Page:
• have started writing The Real Estate (only if Gin & Tonic is done though so this goal is conditional – only one book at a time)
  • have worked out what I need to do with the things I want to launch and made some progress
  • have 1 – 3 awesome bylines & have pitched 20 times in a month
 

A few quick clarifications

So if the monthly breakdowns aren’t matching the one year goal figures that’s because I am not starting from scratch in every instance. 

So I already have some savings so I need to actually save less to add to it to reach that goal. The same applies to the social media counts as I only need to make up a difference of approximately 500 in either case to meet my goals. And Gin and Tonic already has 26,000 words. 

In terms of the bylines, it would be far more if I worked in house and had all the resources and didn’t have to constantly be trying to find publications that matched the kind of journalism I was doing and pitch. I have a lot more to do as a freelancer and every publication will operate on a different schedule. And then each piece will take a different amount of time to write.

So I think having a range as a goal for the bylines saves me stressing out too much and also allows time for any editing work I might get paid to do. 

But I do want to pitch more as well hence the pitching goal.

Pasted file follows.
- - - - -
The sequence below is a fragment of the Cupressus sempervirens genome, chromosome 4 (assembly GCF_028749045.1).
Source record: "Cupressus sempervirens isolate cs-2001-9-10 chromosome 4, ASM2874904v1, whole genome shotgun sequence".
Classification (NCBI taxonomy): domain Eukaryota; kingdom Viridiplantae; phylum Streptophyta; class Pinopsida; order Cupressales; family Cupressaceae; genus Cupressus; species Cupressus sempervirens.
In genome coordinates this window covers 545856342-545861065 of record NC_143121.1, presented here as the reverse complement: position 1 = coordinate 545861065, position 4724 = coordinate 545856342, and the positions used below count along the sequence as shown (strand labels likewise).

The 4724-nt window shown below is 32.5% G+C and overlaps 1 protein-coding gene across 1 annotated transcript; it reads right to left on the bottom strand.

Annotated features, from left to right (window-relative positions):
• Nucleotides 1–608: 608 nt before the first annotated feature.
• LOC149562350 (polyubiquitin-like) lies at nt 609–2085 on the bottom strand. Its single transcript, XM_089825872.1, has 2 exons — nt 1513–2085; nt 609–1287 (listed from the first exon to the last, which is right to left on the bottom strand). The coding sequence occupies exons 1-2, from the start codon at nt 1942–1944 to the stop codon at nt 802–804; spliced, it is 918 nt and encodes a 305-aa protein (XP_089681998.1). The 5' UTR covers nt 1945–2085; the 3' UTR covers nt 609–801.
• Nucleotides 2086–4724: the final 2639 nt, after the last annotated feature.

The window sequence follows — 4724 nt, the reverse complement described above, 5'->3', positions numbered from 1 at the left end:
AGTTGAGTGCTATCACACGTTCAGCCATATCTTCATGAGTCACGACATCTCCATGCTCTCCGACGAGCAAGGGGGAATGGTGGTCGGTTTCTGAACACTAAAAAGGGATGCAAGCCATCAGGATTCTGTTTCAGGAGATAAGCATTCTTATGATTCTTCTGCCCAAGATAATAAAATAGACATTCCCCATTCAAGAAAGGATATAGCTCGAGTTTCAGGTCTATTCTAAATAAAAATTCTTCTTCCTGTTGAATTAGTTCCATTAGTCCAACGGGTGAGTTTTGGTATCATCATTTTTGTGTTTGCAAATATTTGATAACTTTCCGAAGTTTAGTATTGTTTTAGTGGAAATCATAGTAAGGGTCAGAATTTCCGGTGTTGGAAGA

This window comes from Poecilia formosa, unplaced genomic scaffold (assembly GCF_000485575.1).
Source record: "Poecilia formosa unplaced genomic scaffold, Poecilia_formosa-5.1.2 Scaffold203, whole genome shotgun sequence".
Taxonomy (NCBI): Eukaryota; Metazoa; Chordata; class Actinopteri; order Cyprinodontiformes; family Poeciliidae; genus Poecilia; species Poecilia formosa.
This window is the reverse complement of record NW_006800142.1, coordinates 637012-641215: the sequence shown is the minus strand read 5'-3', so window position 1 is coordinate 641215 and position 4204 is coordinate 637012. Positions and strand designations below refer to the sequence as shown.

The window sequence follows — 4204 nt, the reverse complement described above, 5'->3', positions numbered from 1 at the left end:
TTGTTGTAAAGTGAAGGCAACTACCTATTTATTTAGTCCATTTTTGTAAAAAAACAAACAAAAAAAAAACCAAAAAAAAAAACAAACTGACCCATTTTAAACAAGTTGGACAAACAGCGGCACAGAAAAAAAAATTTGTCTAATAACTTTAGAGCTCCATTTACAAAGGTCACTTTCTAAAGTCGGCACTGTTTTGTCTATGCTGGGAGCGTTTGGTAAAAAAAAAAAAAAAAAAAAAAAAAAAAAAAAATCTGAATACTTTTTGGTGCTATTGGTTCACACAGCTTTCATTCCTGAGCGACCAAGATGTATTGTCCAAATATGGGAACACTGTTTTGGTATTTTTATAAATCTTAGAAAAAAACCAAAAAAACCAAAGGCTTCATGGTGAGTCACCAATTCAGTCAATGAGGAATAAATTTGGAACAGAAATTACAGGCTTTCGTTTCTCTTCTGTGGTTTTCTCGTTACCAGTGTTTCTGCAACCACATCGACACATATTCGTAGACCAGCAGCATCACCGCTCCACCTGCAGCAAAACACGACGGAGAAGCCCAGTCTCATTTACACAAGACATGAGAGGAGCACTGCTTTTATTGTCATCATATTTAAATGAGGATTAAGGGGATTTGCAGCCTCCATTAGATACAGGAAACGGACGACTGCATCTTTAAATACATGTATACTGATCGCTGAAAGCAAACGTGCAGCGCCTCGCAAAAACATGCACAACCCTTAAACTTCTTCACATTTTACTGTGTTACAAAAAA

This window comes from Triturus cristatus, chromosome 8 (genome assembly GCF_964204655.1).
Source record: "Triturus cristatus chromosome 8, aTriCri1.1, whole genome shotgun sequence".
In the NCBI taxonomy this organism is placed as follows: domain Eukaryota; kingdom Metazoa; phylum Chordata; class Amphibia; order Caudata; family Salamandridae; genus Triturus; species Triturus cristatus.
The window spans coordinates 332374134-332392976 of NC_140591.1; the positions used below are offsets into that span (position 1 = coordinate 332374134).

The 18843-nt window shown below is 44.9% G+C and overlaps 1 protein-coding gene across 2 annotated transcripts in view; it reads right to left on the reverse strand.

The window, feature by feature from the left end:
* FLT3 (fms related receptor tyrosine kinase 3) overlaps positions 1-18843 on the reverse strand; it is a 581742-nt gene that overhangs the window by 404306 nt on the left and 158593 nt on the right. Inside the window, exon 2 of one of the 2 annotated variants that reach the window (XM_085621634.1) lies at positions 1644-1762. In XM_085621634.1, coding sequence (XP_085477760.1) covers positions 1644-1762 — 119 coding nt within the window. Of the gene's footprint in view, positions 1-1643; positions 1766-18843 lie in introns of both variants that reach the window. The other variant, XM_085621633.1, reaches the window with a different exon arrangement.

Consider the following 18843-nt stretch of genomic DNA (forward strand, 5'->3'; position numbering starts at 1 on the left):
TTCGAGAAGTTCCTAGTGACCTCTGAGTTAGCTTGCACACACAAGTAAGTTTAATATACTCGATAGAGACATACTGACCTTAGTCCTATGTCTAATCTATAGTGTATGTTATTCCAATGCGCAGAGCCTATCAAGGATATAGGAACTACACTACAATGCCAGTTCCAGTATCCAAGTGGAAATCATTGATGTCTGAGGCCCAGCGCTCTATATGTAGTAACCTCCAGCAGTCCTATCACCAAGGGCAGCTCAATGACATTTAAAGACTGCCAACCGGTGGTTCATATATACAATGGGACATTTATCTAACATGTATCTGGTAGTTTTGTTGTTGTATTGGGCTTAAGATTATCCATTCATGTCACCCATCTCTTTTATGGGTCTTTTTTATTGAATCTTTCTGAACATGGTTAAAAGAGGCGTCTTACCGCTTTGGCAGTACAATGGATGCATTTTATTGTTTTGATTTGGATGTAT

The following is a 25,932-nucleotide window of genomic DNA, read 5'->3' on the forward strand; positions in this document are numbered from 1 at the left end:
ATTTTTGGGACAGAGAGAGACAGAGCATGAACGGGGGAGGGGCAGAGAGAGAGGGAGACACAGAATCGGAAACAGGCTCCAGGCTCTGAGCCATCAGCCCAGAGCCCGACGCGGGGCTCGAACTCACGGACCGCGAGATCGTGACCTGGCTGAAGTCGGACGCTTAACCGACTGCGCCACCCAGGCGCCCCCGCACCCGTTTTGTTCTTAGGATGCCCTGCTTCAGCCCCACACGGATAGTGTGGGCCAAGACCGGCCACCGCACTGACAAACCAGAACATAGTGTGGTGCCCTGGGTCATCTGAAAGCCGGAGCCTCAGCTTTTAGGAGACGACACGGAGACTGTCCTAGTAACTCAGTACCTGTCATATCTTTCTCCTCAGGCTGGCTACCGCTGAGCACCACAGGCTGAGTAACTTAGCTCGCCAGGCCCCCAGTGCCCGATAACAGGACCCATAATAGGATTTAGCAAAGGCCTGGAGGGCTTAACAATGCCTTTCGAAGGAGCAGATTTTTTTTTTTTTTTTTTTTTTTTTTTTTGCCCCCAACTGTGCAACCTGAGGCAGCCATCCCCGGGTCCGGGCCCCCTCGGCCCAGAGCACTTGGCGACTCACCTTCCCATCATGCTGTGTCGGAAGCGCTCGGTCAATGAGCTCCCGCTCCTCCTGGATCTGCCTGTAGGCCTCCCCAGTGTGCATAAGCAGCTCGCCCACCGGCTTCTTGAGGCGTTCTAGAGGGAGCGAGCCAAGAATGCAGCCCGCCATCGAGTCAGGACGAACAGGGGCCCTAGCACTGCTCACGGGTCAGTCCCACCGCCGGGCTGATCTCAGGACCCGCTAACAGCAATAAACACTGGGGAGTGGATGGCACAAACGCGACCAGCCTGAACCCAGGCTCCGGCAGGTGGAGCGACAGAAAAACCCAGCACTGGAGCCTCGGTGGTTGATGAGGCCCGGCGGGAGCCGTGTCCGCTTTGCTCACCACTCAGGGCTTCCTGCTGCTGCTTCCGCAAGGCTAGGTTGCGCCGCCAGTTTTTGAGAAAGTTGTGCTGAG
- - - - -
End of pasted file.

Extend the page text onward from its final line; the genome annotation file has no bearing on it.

The next step was to create daily actions or tasks that fed back into these goals. You can already see some of them.

Daily tasks

Some of these are already automated and up and running so if nine or ten goals seems a lot to you and you are wondering “Well, how the hell are you going to do this without going crazy?”, don’t worry. 

Both my savings and my super are automated. Every week a certain amount goes into my savings account and into my super account. What I do have to determine is how to increase that amount without also leaving my bank account in the red, which is difficult when the income that comes in could cover it but doesn’t come in regularly.

In terms of income, the bylines andpitching would contribute to that so five pitches per week and a hunt for two new editing clients each week. 

For Instagram, I have decided to try and post daily using Planoly which can schedule Instagram posts in advance for you. Hopefully this helps. I don’t know. 

I have as yet no idea what to do for Twitter but we will see. 

With Gin & Tonic I am going to have to wake up at four thirty am and start writing again. I stopped because, well, winter. I wanted to hibernate.